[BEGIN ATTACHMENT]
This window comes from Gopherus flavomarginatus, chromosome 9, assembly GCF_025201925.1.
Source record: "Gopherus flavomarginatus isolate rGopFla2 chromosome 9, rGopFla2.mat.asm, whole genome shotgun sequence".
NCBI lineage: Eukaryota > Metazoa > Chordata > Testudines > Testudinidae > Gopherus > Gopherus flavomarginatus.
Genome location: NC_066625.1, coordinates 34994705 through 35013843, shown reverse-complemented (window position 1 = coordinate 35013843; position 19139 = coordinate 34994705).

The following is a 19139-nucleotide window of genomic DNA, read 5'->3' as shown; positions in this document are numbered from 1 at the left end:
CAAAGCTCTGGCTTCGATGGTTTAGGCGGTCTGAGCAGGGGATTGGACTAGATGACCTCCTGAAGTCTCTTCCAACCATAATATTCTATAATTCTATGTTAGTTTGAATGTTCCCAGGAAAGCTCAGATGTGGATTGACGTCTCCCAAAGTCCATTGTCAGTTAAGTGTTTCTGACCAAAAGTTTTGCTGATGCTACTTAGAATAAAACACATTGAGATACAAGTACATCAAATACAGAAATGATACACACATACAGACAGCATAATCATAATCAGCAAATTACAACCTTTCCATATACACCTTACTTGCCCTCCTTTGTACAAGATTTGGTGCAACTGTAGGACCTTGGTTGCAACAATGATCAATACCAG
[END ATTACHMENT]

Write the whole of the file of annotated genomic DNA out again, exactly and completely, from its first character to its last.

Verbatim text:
This window comes from Gopherus flavomarginatus, chromosome 9, assembly GCF_025201925.1.
Source record: "Gopherus flavomarginatus isolate rGopFla2 chromosome 9, rGopFla2.mat.asm, whole genome shotgun sequence".
NCBI lineage: Eukaryota > Metazoa > Chordata > Testudines > Testudinidae > Gopherus > Gopherus flavomarginatus.
Genome location: NC_066625.1, coordinates 34994705 through 35013843, shown reverse-complemented (window position 1 = coordinate 35013843; position 19139 = coordinate 34994705).

The following is a 19139-nucleotide window of genomic DNA, read 5'->3' as shown; positions in this document are numbered from 1 at the left end:
CAAAGCTCTGGCTTCGATGGTTTAGGCGGTCTGAGCAGGGGATTGGACTAGATGACCTCCTGAAGTCTCTTCCAACCATAATATTCTATAATTCTATGTTAGTTTGAATGTTCCCAGGAAAGCTCAGATGTGGATTGACGTCTCCCAAAGTCCATTGTCAGTTAAGTGTTTCTGACCAAAAGTTTTGCTGATGCTACTTAGAATAAAACACATTGAGATACAAGTACATCAAATACAGAAATGATACACACATACAGACAGCATAATCATAATCAGCAAATTACAACCTTTCCATATACACCTTACTTGCCCTCCTTTGTACAAGATTTGGTGCAACTGTAGGACCTTGGTTGCAACAATGATCAATACCAG